Greg Hands is Parliamentary Private Secretary to the Chancellor of the Exchequer and MP for Chelsea and Fulham
Earlier today, my colleague Steve Baker posted that MPs were to be given favorable tax treatment due to a mysterious clause in this year's Finance Bill, published just after the Budget. Thinking this a little odd, I checked with the Treasury earlier.
The new rules arise as a result of IPSA and what is called disguised remuneration. In short, the disguised remuneration legislation is designed to stop remuneration being diverted through a third party and disguised in a form to avoid tax. For example, loans are used which are subsequently written off and the full tax revenue is not collected. In order to ensure that the anti-avoidance arrangements are as effective as possible, the legislation is broadly drafted with a number of carve outs. These include a carve out for deferred bonuses in accordance with the FSA requirements in this area, group company transactions and other genuine commercial transactions and a specific carve out for employee car ownership schemes.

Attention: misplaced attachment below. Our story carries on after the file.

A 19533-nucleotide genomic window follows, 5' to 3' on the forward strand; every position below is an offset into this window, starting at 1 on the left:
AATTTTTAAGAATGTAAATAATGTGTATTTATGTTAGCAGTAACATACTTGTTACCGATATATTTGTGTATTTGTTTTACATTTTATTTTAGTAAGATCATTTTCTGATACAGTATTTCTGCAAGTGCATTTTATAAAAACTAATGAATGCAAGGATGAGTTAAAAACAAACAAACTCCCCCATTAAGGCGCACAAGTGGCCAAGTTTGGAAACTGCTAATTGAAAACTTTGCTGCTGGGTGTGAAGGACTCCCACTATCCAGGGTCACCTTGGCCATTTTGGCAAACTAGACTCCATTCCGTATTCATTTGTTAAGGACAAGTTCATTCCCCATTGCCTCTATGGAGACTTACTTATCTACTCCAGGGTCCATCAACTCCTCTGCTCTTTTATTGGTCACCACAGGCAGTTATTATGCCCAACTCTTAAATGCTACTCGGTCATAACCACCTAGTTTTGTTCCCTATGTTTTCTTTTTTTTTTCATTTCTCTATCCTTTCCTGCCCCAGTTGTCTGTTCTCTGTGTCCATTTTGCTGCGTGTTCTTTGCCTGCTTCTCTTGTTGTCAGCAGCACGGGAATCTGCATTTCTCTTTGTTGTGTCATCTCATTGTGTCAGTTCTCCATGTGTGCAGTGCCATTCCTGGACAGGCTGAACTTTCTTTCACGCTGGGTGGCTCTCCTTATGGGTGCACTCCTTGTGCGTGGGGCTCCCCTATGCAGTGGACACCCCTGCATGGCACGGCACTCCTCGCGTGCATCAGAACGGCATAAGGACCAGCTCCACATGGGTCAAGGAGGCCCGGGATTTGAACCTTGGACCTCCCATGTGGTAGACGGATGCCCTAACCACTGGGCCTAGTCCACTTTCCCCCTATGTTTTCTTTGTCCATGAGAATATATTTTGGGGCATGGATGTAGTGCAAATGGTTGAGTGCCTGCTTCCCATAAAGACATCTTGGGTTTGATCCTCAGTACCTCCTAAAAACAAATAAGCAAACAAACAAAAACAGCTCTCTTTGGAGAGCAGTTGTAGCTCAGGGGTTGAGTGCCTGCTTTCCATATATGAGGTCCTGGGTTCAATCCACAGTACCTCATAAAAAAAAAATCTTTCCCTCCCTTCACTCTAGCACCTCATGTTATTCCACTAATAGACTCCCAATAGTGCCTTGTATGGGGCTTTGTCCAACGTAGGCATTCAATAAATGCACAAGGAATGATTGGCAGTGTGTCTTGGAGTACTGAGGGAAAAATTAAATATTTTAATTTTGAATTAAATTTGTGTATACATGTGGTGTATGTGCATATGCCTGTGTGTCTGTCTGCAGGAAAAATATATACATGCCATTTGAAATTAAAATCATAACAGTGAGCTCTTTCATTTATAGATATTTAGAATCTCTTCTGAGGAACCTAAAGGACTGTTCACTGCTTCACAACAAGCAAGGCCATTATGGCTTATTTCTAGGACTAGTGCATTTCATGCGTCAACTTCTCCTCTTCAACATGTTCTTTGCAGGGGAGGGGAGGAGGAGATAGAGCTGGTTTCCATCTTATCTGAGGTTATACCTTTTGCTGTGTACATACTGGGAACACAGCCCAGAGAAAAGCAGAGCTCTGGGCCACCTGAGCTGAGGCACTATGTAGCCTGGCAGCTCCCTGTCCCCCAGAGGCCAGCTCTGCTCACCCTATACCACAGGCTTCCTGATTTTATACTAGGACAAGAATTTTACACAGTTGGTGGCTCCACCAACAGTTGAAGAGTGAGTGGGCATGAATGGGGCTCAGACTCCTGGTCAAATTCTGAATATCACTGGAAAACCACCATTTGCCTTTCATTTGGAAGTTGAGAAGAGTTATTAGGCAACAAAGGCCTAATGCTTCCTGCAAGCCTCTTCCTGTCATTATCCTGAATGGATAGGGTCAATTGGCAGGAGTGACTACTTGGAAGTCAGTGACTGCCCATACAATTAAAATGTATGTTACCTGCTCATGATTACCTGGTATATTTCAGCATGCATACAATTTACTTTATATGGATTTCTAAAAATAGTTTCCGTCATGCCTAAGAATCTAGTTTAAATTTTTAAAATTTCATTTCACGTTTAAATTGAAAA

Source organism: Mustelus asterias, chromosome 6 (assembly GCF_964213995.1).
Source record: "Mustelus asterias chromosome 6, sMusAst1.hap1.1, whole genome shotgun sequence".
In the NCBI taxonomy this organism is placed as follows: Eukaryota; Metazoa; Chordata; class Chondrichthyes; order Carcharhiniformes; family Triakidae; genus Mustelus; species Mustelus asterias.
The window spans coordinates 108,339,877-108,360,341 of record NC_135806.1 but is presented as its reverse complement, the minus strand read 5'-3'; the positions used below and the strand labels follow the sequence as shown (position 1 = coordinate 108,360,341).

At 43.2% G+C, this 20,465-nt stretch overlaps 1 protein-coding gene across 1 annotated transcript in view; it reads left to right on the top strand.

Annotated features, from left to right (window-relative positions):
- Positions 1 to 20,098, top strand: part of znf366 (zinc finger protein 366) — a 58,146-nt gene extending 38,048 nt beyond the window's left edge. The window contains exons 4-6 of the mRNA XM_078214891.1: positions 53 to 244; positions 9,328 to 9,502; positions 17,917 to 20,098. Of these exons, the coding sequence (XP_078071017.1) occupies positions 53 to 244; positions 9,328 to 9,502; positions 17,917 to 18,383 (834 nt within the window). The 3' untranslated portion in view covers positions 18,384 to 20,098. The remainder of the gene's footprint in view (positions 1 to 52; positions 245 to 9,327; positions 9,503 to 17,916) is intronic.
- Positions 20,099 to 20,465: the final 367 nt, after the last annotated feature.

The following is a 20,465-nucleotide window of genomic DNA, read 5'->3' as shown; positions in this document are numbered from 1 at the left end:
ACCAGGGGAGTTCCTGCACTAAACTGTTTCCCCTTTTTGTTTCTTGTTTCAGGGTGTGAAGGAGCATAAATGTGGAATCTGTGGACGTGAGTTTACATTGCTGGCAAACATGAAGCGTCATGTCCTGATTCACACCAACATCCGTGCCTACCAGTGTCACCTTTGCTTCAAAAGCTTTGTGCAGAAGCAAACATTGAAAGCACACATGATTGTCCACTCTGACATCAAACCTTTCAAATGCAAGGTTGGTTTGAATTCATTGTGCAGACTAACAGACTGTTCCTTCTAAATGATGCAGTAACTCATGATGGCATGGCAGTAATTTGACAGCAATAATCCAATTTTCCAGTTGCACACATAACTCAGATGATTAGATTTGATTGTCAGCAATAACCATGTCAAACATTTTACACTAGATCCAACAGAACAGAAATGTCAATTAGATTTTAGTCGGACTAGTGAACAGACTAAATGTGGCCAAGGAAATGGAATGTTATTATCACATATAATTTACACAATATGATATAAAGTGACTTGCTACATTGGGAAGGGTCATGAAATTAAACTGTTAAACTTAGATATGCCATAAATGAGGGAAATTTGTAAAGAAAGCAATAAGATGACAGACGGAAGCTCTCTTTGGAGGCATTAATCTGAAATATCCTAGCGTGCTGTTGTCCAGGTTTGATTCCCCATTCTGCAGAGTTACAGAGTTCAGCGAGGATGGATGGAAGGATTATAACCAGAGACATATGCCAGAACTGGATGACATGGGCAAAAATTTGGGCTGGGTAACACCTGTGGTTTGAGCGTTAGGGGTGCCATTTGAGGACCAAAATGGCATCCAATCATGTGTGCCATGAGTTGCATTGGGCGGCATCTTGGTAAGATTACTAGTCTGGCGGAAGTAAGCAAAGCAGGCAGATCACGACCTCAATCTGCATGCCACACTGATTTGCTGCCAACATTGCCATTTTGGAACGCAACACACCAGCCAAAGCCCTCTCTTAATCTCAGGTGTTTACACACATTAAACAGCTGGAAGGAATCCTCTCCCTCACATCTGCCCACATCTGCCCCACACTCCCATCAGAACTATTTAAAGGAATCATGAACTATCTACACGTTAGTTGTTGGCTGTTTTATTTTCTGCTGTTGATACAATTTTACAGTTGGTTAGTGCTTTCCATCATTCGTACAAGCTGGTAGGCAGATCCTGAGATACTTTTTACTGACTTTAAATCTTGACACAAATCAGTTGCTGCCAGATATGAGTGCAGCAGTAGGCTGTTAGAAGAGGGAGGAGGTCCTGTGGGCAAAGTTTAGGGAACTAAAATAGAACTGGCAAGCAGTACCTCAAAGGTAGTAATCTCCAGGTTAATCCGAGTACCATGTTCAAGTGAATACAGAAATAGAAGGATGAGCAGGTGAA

The carve-out relating specifically to MPs covers payments made by IPSA to enable MPs to perform their parliamentary functions. It will apply in those circumstances where IPSA provides a loan to an MP in advance of the MP making a payment to a third party. For example, if an MP has a large bill to pay for his office rent, the MP could pay for this out of his own pocket and subsequently be reimbursed. Alternatively, IPSA is willing to provide an advance to the MP who must then use the sum to pay the bill. Clearly, this loan arrangement does not constitute tax avoidance but shares some of the attributes of the disguised remuneration arrangements that we are trying to counter and might be caught by the legislation. In order to prevent these IPSA advances from being caught up in the anti-avoidance legislation, the Bill contains a carve out, just as it contains a carve out from other non-tax motivated arrangements described above.
So, in conclusion, MPs are not being treated differently from the rest of the population, merely that the very specific arrangements involving MPs and IPSA could – without this specific provision – be inadvertently caught up in measures designed to address tax avoidance.